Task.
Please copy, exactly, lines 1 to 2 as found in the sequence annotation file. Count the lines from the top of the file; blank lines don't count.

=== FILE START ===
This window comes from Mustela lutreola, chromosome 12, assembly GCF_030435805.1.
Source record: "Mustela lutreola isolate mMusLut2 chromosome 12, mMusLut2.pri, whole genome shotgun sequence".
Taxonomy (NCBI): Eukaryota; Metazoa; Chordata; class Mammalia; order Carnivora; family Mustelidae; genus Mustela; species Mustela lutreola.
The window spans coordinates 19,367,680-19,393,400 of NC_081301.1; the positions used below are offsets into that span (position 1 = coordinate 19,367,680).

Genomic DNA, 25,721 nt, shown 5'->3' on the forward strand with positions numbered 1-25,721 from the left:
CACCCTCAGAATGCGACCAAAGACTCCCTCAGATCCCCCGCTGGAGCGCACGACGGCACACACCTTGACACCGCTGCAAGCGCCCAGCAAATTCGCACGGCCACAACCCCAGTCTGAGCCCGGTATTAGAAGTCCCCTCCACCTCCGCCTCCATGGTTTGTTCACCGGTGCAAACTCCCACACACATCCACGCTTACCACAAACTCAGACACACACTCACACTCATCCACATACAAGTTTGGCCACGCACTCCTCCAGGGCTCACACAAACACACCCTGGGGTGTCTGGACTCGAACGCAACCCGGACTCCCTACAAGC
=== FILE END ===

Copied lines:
This window comes from Mustela lutreola, chromosome 12, assembly GCF_030435805.1.
Source record: "Mustela lutreola isolate mMusLut2 chromosome 12, mMusLut2.pri, whole genome shotgun sequence".